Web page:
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Oddly specific book recommendations

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A few months ago, I received an email from asking if they could feature THE HEIR AND THE SPARE, alongside my recommendations for five books with a similar theme. I was both delighted and terrified.

The thing is, H&S (as I fondly call it in my head and most of my save files) is kind of an outlier with my books. Even though it’s fantasy, it has no magic system, and it tackles some fairly heavy topics: abuse, repentance, forgiveness, and justified retribution. I was also, at the time, beleaguered with several other deadlines and responsibilities, so I worried about over-committing.

But, the Shepherd team didn’t need a quick turnaround, and the article itself sounded like fun. Thus, I brainstormed.

And I read.

And I asked friends for reading recommendations that would follow one of the themes/aesthetics I’d identified in my own book. Because you *know* I couldn’t think of more than two titles for any of my brainstormed categories.

(Does anyone else’s mind go blank when they have to provide this type of information? I felt basically illiterate for about a week.)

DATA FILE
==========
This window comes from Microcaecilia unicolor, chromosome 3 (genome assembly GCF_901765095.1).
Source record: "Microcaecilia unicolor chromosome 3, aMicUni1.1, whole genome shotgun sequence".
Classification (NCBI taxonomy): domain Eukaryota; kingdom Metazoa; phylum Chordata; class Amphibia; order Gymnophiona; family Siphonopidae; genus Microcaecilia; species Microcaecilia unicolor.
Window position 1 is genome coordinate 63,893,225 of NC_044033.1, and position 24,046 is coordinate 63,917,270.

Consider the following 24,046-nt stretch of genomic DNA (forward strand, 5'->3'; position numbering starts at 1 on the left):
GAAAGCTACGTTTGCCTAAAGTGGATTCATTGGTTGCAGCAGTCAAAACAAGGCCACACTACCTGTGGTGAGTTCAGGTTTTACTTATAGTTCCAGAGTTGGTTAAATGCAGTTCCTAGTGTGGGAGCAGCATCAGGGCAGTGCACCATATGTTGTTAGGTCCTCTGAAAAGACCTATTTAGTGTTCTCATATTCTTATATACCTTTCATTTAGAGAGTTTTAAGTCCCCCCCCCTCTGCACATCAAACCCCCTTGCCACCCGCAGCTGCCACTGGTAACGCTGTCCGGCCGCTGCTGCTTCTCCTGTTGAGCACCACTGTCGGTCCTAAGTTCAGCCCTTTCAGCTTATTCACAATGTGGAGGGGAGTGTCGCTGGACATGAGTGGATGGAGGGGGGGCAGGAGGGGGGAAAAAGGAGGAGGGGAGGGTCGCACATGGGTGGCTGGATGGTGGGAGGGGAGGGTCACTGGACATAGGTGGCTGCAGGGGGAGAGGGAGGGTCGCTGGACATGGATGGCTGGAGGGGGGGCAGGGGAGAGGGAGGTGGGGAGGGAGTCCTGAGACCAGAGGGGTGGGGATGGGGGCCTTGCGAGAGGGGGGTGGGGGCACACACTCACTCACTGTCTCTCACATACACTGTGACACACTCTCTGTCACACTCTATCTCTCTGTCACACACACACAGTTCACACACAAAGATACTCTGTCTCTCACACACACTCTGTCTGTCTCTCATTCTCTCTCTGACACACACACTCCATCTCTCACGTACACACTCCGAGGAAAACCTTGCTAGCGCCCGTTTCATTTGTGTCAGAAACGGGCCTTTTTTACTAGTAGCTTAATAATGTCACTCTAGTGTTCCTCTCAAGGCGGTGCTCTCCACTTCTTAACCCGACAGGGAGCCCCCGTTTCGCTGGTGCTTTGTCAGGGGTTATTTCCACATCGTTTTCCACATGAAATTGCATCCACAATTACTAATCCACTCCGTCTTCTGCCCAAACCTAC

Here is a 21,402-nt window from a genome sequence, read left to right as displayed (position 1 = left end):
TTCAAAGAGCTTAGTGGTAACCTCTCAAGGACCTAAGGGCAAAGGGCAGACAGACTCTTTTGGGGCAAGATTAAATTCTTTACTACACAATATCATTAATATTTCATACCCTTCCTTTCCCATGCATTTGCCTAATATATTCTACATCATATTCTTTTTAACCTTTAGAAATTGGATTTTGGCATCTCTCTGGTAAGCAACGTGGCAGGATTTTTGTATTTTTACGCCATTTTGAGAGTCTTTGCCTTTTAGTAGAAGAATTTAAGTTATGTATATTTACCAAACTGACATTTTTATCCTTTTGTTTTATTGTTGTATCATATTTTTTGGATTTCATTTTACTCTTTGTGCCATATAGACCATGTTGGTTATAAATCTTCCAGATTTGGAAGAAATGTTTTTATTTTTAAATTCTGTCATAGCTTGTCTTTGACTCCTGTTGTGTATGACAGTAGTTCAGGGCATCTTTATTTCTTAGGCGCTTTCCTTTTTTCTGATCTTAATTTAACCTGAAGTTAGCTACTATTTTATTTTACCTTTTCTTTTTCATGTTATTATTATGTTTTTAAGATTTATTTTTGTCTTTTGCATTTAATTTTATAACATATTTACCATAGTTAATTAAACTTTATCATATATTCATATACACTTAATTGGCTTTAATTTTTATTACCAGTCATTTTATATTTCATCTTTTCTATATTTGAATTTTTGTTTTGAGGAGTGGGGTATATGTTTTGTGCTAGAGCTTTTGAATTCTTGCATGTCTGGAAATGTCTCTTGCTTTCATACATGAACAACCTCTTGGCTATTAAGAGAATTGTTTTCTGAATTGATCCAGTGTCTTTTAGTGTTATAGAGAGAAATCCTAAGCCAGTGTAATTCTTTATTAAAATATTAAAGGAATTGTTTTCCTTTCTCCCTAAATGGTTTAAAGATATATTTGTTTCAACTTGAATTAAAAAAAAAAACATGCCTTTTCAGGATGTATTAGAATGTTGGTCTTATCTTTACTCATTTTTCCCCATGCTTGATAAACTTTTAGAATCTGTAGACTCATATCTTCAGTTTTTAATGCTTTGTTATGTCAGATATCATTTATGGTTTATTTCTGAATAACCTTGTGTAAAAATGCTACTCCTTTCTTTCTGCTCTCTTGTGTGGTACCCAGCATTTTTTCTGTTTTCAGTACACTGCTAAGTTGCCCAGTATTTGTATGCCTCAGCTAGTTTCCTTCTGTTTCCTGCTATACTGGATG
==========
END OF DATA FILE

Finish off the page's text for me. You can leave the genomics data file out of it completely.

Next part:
Finding five books with parallel vibes is hard work. I didn’t want mirror image stories. Instead, I was looking for different incarnations of a trope. As I read (and re-read, to make sure I was remembering older reads properly), the most oddly specific category emerged as the clear winner.

Therefore, I give you the finished product: “The best fantasy novels with protagonists mired in toxic family relationships.”

Image plate for my book recommendations article, "The best fantasy novels with protagonists mired in toxic family relationships." Five book covers pictured in a row: 1. The Ghost Bride by Yangsze Choo, 2. Witchblaze by Rabia Gale, 3. Cinderella Must Die by W.R. Gingell, 4. Charmed Life by Diana Wynne Jones, and 5. Mistborn by Brandon Sanderson.

As specific as this topic seems, “family” itself has such a broad number of variations: immediate, extended, step, in-laws, and found family all have a place among these recs.

I loved reading each of these books, and I had so much fun piling them together in this little franken-list.

So, enjoy!

And hey, if you’re interested in even more books with dysfunctional families, Shepherd can hook you up there as well! Explore to your heart’s content, fellow readers!